Microsoft on Monday said that customers had downloaded about 27 million copies of the Office for iPad apps in six weeks, a number one analyst called "promising" even as she noted that it lacked important contextual details.
"I think it's too early to know how much traction they're actually getting," said Melissa Webster, an analyst with IDC, in an interview. "The more interesting question is how much revenue [Microsoft] has generated from people who were motivated to sign up for Office 365."
Microsoft launched the apps on March 27 after years of speculation that waxed, waned and waxed again.
Julia White, a general manager in the Office group, cited the 27-million download figure during the keynote at TechEd 2014, a Microsoft conference that kicked off Monday in Houston.
"Looks like we have about 27 million downloads of these apps. Not bad," said White. As she demonstrated how IT departments can manage iPads with Intune, the screen showed that more than 12 million of those downloads were tagged to U.S. users.
Because there are four discrete apps in the Office for iPad line -- Word, Excel, PowerPoint and OneNote -- White's comment implied that the 27 million tally was of all apps, not the number of "sets" or the total number of customers who have one or more of the quartet on their iPads.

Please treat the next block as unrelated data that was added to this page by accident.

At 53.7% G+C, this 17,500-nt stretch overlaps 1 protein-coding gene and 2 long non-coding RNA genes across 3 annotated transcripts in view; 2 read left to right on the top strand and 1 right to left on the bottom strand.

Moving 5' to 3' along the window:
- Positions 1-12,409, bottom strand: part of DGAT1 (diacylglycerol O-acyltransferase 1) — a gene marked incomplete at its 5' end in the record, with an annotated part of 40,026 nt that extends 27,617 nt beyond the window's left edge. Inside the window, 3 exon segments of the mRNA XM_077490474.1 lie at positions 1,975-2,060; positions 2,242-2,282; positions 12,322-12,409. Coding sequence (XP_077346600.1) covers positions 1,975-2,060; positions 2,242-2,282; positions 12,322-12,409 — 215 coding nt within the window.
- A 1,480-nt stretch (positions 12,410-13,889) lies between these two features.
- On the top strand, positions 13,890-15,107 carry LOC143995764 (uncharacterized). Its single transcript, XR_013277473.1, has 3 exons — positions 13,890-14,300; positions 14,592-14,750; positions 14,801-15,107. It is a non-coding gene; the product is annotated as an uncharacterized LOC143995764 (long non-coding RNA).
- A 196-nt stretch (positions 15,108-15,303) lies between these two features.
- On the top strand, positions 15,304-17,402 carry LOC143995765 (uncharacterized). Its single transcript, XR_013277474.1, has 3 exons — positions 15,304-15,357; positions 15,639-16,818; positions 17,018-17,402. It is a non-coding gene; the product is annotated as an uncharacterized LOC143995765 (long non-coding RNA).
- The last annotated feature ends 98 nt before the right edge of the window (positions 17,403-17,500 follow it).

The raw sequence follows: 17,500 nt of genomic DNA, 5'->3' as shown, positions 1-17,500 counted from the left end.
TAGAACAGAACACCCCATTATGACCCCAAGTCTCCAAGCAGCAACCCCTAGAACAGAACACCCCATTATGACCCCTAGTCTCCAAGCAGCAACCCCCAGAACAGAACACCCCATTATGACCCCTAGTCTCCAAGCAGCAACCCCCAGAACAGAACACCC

According to AppAnnie, Word was downloaded the most -- it typically was the highest of the four on the mobile app analytics vendor's most-downloaded list -- with Excel, PowerPoint and OneNote following, in that order.
Because of Microsoft's in-isolation download count, anything else, such as the number of Office for iPad users, was pure guesswork. If each customer downloaded an average of two of the four apps, for instance, Microsoft's figure would represent 13.5 million users. But bump up the average to three, and the user base slips to 9 million.
Apple has sold a total of 211.6 million iPads since the tablet's 2010 introduction. But because Office for iPad requires iOS 7 -- and that OS won't run on the original iPad -- a better number would be 182.8 million, which represents all devices sold from April 2011, the first full month after the debut of the iPad 2, through March 2014.
Using arbitrary apps-per-user averages of 3 and 2 would mean Office for iPad is on between 5% and 7% of all iPads. As an outlier, if each user downloaded just one of the apps, the percentage would jump to almost 15%.
Benedict Evans, an analyst with the venture capitalist firm Andreesen Horowitz, pegged Office's penetration in similar terms. "27m Office for iPad downloads: depending on how many people downloaded multiple apps, say 5-15% of the iPad base," Evans tweeted Monday.
But as Webster pointed out, the big question -- how much revenue those downloads have produced -- is murkier.
The 27 million can't be used to deduce the number of paying customers because the Office for iPad apps can be downloaded free of charge for viewing documents, spreadsheets and presentations. (Unlike Word, Excel or PowerPoint, the free OneNote app offers full functionality.) To activate advanced features -- including document creation and editing -- users must have a valid subscription to an Office 365 rent-not-buy plan.
Microsoft has given little insight into the success of Office 365, and none into what part Office for iPad may have played. Microsoft's most regularly-touted number has been the active subscriptions to Office 365 Home, the pricier of two consumer-grade plans.